• Getting kids to and from camp safely

  • And most importantly, ensuring that YL Camp is the ‘Best Trip of their Life!” ….and lots more!

Over the course of a Young Life summer we take over 3000 CAMP TRIPS both US and Internationally. They range from overnights, to week-long trips and everything in between...from our US and International properties, to Camps on Wheels, to adventure camping, to backpacking and service projects.


As a young staff person, I remember the trip leader role was a privileged position. It was a position of high responsibility typically reserved for the local Area Director.  Decades later, I’ve noticed that the title is even more significant. On average, the local area staff person is ‘out of the area’ several weeks of a given summer (2-3 camp trips, a summer assignment and a family vacation) To address the busy schedule of a typical YL area, the ‘trip leader’ role often times is given to a senior volunteer leader.  What a gift to have volunteers in the local area who give of their time and talents to serve in this way!  What a responsibility it is for local staff and committee to train, support, pray for and empower this group to serve well each summer! The Trip Leader plays a vital role in the success of a camp week for their area, caring for leaders and kids and partnering with the Assigned Team to ensure excellence across the board.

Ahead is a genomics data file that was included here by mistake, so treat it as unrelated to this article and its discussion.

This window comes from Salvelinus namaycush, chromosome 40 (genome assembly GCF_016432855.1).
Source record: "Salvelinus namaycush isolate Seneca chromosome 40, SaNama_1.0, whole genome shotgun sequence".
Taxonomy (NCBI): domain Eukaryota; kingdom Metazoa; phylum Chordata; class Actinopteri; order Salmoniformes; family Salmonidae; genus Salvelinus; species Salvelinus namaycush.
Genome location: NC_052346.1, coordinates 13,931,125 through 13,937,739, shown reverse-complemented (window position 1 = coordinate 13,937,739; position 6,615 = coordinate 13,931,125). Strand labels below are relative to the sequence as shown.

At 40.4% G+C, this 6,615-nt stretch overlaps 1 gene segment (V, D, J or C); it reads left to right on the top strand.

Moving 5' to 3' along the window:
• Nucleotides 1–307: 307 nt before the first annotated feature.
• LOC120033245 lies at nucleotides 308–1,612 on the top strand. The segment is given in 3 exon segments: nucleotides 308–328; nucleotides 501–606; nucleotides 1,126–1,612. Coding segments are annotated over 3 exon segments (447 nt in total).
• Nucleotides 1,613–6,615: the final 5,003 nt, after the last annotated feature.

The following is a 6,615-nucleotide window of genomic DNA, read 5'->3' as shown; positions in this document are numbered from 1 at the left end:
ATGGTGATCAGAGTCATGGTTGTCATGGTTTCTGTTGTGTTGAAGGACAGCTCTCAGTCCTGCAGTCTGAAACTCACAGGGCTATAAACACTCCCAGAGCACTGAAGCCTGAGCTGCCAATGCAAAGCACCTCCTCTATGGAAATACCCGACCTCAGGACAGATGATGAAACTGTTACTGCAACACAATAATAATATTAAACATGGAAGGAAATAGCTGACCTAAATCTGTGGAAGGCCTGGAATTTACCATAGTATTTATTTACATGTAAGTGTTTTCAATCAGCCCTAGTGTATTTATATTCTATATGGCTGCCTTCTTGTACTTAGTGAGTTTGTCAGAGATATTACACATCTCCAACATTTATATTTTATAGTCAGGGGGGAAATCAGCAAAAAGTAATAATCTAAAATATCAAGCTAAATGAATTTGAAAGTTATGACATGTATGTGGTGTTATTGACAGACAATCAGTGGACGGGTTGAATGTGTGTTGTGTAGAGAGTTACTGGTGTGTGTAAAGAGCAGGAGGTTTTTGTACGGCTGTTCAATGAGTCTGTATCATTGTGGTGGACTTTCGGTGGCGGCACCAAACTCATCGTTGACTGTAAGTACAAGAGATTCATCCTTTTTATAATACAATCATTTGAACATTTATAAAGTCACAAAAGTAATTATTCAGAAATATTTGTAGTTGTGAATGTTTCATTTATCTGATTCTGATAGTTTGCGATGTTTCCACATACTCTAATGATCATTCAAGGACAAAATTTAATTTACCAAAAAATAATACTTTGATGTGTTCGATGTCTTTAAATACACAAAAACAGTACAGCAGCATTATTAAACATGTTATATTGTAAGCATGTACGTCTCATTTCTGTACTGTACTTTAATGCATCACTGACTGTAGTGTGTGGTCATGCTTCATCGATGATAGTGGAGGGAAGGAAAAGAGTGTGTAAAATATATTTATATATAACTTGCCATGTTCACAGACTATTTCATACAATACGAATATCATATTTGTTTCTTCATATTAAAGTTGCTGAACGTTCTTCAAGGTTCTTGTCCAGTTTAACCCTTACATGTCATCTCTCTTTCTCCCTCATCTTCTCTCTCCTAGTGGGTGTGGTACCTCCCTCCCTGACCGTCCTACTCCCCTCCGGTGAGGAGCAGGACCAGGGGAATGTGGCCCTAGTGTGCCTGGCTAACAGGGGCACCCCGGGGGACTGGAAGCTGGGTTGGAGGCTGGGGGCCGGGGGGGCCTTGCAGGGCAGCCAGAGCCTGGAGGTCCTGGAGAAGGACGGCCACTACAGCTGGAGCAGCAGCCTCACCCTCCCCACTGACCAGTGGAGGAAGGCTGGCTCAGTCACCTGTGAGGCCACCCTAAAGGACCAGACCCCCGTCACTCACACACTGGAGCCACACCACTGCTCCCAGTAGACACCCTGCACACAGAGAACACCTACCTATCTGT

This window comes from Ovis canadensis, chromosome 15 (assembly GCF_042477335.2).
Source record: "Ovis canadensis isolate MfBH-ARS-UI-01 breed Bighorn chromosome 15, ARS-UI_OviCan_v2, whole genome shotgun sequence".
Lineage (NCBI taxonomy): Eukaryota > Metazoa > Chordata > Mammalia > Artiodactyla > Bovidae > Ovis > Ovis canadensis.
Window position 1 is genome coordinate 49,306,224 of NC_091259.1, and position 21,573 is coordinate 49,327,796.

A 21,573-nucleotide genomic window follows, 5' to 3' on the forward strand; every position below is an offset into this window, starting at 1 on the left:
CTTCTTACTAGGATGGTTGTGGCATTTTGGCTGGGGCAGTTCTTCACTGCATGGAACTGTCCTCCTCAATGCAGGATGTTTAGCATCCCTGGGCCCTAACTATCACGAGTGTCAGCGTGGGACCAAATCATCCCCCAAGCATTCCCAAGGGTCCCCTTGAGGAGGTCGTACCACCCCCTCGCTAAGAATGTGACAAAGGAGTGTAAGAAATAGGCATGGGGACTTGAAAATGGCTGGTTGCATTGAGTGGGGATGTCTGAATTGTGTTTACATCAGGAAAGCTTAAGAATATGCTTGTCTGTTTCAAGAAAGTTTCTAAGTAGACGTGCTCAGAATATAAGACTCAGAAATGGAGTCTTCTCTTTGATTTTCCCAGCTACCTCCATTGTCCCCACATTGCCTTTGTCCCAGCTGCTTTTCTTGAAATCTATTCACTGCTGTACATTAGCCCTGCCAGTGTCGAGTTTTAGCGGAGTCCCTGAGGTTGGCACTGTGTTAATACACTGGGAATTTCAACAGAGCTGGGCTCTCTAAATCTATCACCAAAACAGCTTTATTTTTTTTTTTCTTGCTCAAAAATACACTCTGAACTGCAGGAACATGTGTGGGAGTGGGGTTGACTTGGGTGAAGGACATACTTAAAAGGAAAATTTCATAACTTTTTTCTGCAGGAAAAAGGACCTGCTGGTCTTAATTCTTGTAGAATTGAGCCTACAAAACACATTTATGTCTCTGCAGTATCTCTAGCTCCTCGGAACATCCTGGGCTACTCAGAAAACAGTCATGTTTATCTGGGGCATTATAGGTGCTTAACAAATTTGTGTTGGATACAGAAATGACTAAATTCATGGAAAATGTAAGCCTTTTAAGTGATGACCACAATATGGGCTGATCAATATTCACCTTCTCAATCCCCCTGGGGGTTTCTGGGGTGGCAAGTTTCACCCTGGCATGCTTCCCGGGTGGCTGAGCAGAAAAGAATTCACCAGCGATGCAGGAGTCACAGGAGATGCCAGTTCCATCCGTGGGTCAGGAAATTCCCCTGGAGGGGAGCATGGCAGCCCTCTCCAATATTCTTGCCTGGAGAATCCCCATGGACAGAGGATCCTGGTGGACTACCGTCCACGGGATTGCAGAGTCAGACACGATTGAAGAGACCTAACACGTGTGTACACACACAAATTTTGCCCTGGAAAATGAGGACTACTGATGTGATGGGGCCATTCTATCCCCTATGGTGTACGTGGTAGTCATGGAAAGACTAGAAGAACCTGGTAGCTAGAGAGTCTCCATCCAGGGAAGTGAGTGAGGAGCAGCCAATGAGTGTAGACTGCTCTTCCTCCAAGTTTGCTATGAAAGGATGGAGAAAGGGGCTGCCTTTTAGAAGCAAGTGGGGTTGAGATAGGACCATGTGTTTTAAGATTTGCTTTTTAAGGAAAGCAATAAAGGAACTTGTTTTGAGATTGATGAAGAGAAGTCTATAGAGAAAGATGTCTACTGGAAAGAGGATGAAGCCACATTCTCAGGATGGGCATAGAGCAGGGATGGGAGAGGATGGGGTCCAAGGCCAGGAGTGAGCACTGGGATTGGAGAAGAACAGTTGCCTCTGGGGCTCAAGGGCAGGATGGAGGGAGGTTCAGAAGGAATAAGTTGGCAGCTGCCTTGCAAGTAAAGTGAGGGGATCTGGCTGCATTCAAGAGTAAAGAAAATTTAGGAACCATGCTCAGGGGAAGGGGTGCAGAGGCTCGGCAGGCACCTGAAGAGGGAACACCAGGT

Several years ago several Areas/Regions/Divisions started ‘Trip Leader Training’ for all Trip Leaders (staff and volunteers) as they prepared for Summer Camping. The desire was simple:  to affirm the role while giving clarity and expectation to the trip leader during the camp week. We had great success in our desire to equip and encourage Trip Leaders in their role during a summer camp week.  As we prepare for the 2018 summer camping season, let's equip, affirm and encourage the key people who serve in key roles in making sure kids have the best opportunity to hear the Gospel.